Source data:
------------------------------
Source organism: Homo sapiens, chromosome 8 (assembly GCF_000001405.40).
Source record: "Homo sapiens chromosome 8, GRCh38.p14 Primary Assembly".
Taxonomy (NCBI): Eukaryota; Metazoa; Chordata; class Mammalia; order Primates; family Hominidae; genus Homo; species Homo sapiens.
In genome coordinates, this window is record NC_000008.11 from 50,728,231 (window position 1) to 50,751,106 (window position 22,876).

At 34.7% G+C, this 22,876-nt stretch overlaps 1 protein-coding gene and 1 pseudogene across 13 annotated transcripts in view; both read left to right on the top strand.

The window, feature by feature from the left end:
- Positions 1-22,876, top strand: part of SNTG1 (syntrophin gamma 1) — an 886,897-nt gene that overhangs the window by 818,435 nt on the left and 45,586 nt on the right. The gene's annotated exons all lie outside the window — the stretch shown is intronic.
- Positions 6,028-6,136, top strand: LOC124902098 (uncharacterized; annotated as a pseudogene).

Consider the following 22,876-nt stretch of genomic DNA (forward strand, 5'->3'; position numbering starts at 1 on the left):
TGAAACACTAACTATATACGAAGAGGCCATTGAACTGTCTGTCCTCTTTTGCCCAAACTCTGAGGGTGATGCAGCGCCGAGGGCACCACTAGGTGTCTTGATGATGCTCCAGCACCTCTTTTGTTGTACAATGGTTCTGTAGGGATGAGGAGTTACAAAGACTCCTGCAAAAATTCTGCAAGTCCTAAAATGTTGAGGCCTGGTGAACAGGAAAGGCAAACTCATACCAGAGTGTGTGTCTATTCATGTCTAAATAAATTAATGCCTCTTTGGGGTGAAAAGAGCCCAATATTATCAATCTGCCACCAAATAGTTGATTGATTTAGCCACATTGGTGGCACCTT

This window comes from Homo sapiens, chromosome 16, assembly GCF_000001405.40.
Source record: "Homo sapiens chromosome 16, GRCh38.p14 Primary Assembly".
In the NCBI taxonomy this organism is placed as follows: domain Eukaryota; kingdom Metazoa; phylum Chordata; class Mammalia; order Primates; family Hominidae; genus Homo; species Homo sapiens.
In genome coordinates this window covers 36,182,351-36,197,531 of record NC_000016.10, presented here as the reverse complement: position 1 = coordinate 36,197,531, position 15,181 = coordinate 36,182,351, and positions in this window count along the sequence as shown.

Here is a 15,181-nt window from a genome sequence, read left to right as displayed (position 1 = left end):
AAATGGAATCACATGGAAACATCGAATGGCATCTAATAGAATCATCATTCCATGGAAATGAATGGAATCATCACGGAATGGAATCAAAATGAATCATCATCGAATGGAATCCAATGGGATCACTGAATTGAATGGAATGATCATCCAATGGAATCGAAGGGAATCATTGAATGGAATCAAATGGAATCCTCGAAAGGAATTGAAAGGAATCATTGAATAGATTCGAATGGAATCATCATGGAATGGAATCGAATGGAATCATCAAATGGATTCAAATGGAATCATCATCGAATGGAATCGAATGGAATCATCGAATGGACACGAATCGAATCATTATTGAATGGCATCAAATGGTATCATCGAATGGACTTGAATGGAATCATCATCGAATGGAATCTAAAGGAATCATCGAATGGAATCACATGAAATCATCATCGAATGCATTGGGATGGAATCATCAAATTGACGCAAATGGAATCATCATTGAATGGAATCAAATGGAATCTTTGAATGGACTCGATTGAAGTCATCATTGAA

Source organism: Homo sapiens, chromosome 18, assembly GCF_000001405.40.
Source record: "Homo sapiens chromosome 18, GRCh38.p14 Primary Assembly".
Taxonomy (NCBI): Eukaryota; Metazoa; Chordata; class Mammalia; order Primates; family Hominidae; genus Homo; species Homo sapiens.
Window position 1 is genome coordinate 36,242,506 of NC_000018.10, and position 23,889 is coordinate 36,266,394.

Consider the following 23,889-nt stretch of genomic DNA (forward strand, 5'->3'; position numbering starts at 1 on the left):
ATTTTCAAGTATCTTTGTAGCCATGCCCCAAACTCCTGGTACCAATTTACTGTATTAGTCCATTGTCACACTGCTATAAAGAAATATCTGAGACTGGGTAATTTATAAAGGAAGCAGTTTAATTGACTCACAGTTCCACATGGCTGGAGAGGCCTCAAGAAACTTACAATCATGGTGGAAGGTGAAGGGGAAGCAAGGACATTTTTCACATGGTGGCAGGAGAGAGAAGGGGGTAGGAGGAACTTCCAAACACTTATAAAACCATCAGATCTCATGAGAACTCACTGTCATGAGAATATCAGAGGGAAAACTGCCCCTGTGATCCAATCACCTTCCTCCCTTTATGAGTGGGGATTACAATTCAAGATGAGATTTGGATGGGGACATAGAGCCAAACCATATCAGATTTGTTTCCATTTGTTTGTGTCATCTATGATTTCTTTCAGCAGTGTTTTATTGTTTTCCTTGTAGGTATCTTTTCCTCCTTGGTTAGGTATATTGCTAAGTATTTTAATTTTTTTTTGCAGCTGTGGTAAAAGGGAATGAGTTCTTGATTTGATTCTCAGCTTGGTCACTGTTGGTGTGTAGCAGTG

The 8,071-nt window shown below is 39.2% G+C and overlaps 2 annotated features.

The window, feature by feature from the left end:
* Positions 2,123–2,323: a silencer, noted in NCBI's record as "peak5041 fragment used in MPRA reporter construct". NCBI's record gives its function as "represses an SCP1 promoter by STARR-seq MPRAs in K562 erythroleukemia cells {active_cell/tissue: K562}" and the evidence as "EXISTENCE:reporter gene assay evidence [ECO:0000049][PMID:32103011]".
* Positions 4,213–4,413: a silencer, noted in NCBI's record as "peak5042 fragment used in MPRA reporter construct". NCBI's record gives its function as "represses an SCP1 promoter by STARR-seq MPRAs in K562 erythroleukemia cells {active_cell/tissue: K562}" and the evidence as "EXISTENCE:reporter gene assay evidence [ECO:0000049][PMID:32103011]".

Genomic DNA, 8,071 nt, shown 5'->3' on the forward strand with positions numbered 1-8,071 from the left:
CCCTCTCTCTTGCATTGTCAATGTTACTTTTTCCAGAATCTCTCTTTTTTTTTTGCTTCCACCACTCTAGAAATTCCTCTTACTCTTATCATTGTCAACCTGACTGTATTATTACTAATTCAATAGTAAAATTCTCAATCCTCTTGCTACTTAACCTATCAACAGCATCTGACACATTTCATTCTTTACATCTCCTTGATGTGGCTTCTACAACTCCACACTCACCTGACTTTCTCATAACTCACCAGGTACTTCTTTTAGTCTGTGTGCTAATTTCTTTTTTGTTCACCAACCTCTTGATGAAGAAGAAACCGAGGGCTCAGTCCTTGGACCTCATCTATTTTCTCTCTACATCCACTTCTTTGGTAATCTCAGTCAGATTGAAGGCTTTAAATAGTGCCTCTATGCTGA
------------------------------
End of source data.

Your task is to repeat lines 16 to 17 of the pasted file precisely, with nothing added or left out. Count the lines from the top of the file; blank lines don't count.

AAATGGAATCACATGGAAACATCGAATGGCATCTAATAGAATCATCATTCCATGGAAATGAATGGAATCATCACGGAATGGAATCAAAATGAATCATCATCGAATGGAATCCAATGGGATCACTGAATTGAATGGAATGATCATCCAATGGAATCGAAGGGAATCATTGAATGGAATCAAATGGAATCCTCGAAAGGAATTGAAAGGAATCATTGAATAGATTCGAATGGAATCATCATGGAATGGAATCGAATGGAATCATCAAATGGATTCAAATGGAATCATCATCGAATGGAATCGAATGGAATCATCGAATGGACACGAATCGAATCATTATTGAATGGCATCAAATGGTATCATCGAATGGACTTGAATGGAATCATCATCGAATGGAATCTAAAGGAATCATCGAATGGAATCACATGAAATCATCATCGAATGCATTGGGATGGAATCATCAAATTGACGCAAATGGAATCATCATTGAATGGAATCAAATGGAATCTTTGAATGGACTCGATTGAAGTCATCATTGAA

Source organism: Homo sapiens, chromosome 18, assembly GCF_000001405.40.